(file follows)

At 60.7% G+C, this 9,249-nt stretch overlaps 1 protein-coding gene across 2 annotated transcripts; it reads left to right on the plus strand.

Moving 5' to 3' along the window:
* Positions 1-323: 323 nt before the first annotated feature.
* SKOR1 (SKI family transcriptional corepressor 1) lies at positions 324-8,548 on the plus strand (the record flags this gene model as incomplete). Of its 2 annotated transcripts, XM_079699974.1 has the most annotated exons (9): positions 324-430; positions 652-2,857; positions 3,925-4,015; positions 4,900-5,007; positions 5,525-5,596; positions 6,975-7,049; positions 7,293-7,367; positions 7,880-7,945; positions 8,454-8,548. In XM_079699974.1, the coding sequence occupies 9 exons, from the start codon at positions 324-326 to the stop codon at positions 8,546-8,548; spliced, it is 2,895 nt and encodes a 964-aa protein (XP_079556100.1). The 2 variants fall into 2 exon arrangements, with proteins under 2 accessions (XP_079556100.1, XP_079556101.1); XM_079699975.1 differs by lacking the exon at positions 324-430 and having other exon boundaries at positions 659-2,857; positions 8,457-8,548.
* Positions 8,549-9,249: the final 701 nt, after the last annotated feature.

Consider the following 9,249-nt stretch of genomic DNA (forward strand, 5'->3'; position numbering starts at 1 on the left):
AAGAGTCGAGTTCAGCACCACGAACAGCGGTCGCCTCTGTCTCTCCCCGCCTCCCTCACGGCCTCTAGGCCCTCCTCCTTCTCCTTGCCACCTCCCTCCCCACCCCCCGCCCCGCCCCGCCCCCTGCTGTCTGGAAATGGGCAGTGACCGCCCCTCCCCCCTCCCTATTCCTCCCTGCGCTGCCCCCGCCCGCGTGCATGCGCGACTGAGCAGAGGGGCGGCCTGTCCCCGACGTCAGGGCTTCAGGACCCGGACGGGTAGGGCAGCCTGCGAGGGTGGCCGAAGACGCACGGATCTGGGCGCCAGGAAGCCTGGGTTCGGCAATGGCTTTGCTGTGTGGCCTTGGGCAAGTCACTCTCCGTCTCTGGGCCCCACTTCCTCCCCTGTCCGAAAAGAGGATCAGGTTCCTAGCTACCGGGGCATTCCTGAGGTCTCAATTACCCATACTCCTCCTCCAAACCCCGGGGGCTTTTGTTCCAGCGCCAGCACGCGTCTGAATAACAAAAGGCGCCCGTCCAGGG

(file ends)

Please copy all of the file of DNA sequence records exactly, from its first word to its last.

At 60.7% G+C, this 9,249-nt stretch overlaps 1 protein-coding gene across 2 annotated transcripts; it reads left to right on the plus strand.

Moving 5' to 3' along the window:
* Positions 1-323: 323 nt before the first annotated feature.
* SKOR1 (SKI family transcriptional corepressor 1) lies at positions 324-8,548 on the plus strand (the record flags this gene model as incomplete). Of its 2 annotated transcripts, XM_079699974.1 has the most annotated exons (9): positions 324-430; positions 652-2,857; positions 3,925-4,015; positions 4,900-5,007; positions 5,525-5,596; positions 6,975-7,049; positions 7,293-7,367; positions 7,880-7,945; positions 8,454-8,548. In XM_079699974.1, the coding sequence occupies 9 exons, from the start codon at positions 324-326 to the stop codon at positions 8,546-8,548; spliced, it is 2,895 nt and encodes a 964-aa protein (XP_079556100.1). The 2 variants fall into 2 exon arrangements, with proteins under 2 accessions (XP_079556100.1, XP_079556101.1); XM_079699975.1 differs by lacking the exon at positions 324-430 and having other exon boundaries at positions 659-2,857; positions 8,457-8,548.
* Positions 8,549-9,249: the final 701 nt, after the last annotated feature.

Consider the following 9,249-nt stretch of genomic DNA (forward strand, 5'->3'; position numbering starts at 1 on the left):
AAGAGTCGAGTTCAGCACCACGAACAGCGGTCGCCTCTGTCTCTCCCCGCCTCCCTCACGGCCTCTAGGCCCTCCTCCTTCTCCTTGCCACCTCCCTCCCCACCCCCCGCCCCGCCCCGCCCCCTGCTGTCTGGAAATGGGCAGTGACCGCCCCTCCCCCCTCCCTATTCCTCCCTGCGCTGCCCCCGCCCGCGTGCATGCGCGACTGAGCAGAGGGGCGGCCTGTCCCCGACGTCAGGGCTTCAGGACCCGGACGGGTAGGGCAGCCTGCGAGGGTGGCCGAAGACGCACGGATCTGGGCGCCAGGAAGCCTGGGTTCGGCAATGGCTTTGCTGTGTGGCCTTGGGCAAGTCACTCTCCGTCTCTGGGCCCCACTTCCTCCCCTGTCCGAAAAGAGGATCAGGTTCCTAGCTACCGGGGCATTCCTGAGGTCTCAATTACCCATACTCCTCCTCCAAACCCCGGGGGCTTTTGTTCCAGCGCCAGCACGCGTCTGAATAACAAAAGGCGCCCGTCCAGGG